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Subsistence Strategy: Way a society uses
technology to provide for the needs of its
members
One of the most common ways in which
sociologists classify societies is by their
subsistence strategy

Preindustrial Societies: Food production (which
is carried out by human and animal labor) is the
main economic activity; family is the main social
unit
 Hunting and Gathering Society: Main form of food
production is daily collection of wild plants and
hunting of wild animals
▪ Need for mobility limits size
 Pastoral Society: Rely on domesticated herd animals
to meet food needs
▪ Nomadic life and can support larger populations
▪ Encourages trade which helps create inequality
 Horticultural Society: Vegetables grown in garden plots
that have been cleared from the jungle/forest is the main
source of food (slash-and-burn method)
▪ Use human labor and simple tools to cultivate land
▪ Allows for semi-permanent or permanent villages and greater
population (30 - 2,000)
▪ Specialized roles
 Agricultural Society:
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▪
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▪
Animals and plows are used to till the fields
Can support very large populations
Specialized roles and specialization leads to development of cities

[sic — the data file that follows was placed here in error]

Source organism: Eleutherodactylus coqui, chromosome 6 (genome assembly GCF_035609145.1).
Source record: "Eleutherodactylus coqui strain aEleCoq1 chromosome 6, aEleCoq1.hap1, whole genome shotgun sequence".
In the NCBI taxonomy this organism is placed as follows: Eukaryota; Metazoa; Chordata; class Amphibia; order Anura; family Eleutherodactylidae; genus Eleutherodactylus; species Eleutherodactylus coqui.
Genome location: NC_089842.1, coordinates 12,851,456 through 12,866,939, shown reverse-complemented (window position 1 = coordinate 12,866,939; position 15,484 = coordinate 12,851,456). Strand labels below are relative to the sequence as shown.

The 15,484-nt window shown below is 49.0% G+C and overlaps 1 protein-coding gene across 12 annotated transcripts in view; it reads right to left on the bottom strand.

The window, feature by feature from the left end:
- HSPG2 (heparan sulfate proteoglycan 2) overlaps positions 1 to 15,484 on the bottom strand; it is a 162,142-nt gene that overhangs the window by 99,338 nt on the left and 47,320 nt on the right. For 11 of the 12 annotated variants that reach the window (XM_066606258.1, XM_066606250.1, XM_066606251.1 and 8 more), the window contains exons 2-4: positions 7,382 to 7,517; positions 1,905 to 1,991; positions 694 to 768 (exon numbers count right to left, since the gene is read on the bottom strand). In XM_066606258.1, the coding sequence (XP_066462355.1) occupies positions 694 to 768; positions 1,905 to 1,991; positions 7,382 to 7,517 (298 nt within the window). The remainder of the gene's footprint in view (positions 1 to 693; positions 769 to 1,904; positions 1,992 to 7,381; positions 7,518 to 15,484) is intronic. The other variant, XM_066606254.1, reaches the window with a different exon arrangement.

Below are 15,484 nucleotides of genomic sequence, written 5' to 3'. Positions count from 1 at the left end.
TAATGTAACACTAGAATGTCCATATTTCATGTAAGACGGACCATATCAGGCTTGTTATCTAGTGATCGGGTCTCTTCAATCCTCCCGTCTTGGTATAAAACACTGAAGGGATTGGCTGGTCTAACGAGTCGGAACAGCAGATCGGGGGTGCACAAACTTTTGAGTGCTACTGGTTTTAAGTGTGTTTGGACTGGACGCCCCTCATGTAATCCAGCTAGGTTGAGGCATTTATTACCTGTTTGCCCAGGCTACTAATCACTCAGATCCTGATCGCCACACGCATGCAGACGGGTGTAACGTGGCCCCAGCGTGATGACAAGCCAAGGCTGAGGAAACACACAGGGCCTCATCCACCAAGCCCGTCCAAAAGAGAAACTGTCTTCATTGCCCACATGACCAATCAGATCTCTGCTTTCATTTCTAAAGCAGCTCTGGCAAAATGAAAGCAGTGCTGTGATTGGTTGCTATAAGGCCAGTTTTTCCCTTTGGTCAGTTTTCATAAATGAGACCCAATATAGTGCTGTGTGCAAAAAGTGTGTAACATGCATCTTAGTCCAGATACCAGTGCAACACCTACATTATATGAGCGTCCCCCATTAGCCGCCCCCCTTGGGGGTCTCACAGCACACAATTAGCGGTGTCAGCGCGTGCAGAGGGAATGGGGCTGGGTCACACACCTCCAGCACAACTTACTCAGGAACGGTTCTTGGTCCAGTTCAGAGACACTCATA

Move from barter (exchange of a good or service) to use of money
as a medium of exchange
▪ Develops system of writing to assist government, landowners, and
traders in keeping records
▪ Landowners v. Peasants
Production of food  Production of manufactured
goods
 Most of production carried out by machines
 Production: Home  Factories
 Urbanization: Most of population in cities
 Production and education take place outside
bounds of the family
 Need for literacy leads to establishment of
education programs
 People have more control over their position in the
social structure
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Much of economy is involved in providing
information and services
Many significant changes result from
transition from industrial to postindustrial
 Standard of living and quality of life increases with
wage

Strong emphasis on social equality,
democracy, science, and education
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Used by Durkheim
Mechanical Solidarity: Close-knit social
relationships common in preindustrial, when
small groups of people share same values and
perform same tasks
Organic Solidarity: Impersonal social
relationships that arise with increase job
specialization and individuals can no longer
provide for all their own needs
 Depend on others for aspects of their survival
 As a result many societal relationships are based on
need rather than values

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Developed by German sociologist Ferdinand
Tönnies
Ideal types of societies
 Gemeinschaft: Most members know one other and
people share a strong sense of solidarity
▪ Ex: Preindustrial or rural village
 Gesellschaft: Social relationships based on need
rather than on emotion; relationships are impersonal
and often temporary; traditional values weak
▪ Ex: Modern society like the USA
Hunting and
Gathering
Describe the
economy of the
society
What technology
is used by the
society?
How is each
society more
advanced than the
one before it?
Describe the
lifestyle of the
people of the
society.
Horticultural
and Pastoral
Agricultural
Industrial
Post-Industrial